Your argument is self defeating.
        Using force against other humans is wrong.

    • RJ Kenny

      You’re absolutely, 100% correct Mynameisfuckyou! People should mind their own fucking business, instead of worrying about what the fuck I’m doing. Very well said!

      • Grendal Sven

        And I hope your next in the gorilla train, douche.

        • Gorilla

          I’m a gorilla, and your sweet pucker looks far nicer Grendel.

    • Grendal Sven

      I’m not so shocked by your idiot retard statement, but am that other mouth-breathing pedophile smack-junkie morons up-voted your comment.

      Hope you get butt-raped by a Gorilla while someone films it, than posts it on one of the “censorship free” pages you want to champion so badly.

      • nanananabooboo

        A sexually mature male gorilla has an erection of less than 1 inch in length. so really, gorilla butt rape isnt nearly as bad as just a plain old gorilla beat down. fisted by a gorilla, now theres a painful concewpt.

  • Andjey

    you ever dreamed that your 90′s cyberpunk movies goes real? Well, we almost
    there, meet the Deep Web. The Deep Web (also called Deepnet, the invisible Web,
    DarkNet, Undernet, or the hidden Web) refers to World Wide Web content that is
    not part of the Surface Web, which is indexed by standard search engines. Here you can find what you need: http://deepweb.to

  • name me

    The CIA and others demonize dare deep web.
    so they can keep you from hiding.
    as they Must watch Ever thing you do.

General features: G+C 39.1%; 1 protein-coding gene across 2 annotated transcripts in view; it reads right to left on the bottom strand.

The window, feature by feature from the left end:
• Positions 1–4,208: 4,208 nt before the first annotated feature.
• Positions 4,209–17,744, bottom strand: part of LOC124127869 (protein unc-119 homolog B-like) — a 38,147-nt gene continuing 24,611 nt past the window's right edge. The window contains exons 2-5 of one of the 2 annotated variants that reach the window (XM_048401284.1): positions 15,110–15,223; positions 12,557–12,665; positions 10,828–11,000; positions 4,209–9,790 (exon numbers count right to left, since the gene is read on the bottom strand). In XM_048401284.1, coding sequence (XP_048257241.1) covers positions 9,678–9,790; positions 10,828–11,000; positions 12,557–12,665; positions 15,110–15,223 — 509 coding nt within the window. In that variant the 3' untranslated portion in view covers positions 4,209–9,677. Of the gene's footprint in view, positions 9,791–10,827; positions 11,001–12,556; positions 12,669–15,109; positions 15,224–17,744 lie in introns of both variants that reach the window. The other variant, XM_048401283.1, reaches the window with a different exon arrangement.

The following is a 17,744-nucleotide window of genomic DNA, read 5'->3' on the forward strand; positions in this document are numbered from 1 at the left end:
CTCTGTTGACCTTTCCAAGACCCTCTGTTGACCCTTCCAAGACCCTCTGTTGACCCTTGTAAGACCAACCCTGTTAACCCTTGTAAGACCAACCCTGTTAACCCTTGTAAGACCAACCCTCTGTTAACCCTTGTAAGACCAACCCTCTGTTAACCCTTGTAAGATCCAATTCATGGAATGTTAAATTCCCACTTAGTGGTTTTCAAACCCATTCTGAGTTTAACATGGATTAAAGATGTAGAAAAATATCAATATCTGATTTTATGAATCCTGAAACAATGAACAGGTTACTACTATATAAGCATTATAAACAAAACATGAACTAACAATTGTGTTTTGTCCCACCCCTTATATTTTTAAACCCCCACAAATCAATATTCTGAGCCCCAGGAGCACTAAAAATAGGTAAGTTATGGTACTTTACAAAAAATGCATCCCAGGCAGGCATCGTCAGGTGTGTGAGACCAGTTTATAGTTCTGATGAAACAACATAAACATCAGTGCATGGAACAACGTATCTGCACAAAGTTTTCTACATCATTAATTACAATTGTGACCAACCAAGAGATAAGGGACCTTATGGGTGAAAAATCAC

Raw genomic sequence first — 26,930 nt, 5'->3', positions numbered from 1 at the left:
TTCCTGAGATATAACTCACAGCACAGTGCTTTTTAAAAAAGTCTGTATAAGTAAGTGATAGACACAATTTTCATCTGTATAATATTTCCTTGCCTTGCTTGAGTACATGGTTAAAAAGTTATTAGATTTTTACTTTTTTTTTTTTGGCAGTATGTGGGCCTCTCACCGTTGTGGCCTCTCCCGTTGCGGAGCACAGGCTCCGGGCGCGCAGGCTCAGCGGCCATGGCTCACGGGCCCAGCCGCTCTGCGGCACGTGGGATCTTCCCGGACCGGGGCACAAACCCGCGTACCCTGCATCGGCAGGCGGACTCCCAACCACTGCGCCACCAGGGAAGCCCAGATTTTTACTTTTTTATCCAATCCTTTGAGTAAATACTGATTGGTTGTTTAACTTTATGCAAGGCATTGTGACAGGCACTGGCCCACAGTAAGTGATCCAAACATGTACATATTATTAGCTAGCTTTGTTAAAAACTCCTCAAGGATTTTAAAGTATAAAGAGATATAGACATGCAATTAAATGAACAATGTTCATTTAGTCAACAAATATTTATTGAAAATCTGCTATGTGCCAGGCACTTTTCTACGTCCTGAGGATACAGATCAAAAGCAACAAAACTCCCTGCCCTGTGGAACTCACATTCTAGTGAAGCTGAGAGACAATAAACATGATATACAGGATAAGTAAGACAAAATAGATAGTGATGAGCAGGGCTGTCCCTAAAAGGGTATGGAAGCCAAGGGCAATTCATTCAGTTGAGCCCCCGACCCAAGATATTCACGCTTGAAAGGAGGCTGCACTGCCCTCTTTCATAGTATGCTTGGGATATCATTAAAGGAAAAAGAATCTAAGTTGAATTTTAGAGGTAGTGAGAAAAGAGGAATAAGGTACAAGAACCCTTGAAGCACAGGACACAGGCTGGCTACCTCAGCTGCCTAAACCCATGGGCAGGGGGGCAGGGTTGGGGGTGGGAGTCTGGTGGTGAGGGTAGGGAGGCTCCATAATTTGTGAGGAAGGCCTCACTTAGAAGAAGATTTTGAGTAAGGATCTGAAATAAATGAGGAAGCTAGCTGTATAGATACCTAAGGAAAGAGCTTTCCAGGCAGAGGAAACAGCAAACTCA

very very old stuff on the web is still their!
    why do they keep ever thing?

    so they can back trace and see All you ever did.
    so if you try to get a government job,

    they can see if you ever said any thing against the Gov.
    or if you get accused of a crime.
    they can profile your life.

  • ~Oliver B Koslik Esq

    Yeah I went on it last night, and really surfed around… all the sites that worked were mostly CP and bestiality. The whole place is fought with ridiculousness of human exploitation and crime.

    If it is anywhere that the sickest of behaviors are carried out on the internet, it is on the darkweb. Child porn, drugs, murder for hire, stalking-harassment, youth slaves for sale, hacking/phreaking for hire… its just all the low life’s trying to make a few bucks from their natural “dark” fetishes.

    I say drop the war on drugs immediately, start policing the people that -profiteering- such debauchery.

  • Baseline Dunovan

    Dan. Dan is fucking hilarious and he can stay.

  • David Collins

    i won’t bother defending the virtues of privacy and free trade from mouthbreathers who moralize while supporting the genocide of ‘people that like to eat things that make them feel different’ and people caught in the crossfire of the cartels born of prohibition. there’s no moral argument to be made to someone who doesn’t think your life is your own to do with as you wish.

    instead i’ll just note that said bootlickers have been thoroughly defeated, and that anyone can do anything they want with a little bit of knowledge and TOR, and there is nothing you can do to stop them. see, people who value freedom are more intelligent then you, and you don’t have any comparable system you could use to defeat the ones that freedom has created. those who want to be left alone will always be one step ahead of the bootlickers that can’t stand people doing business without being taxed or controlled.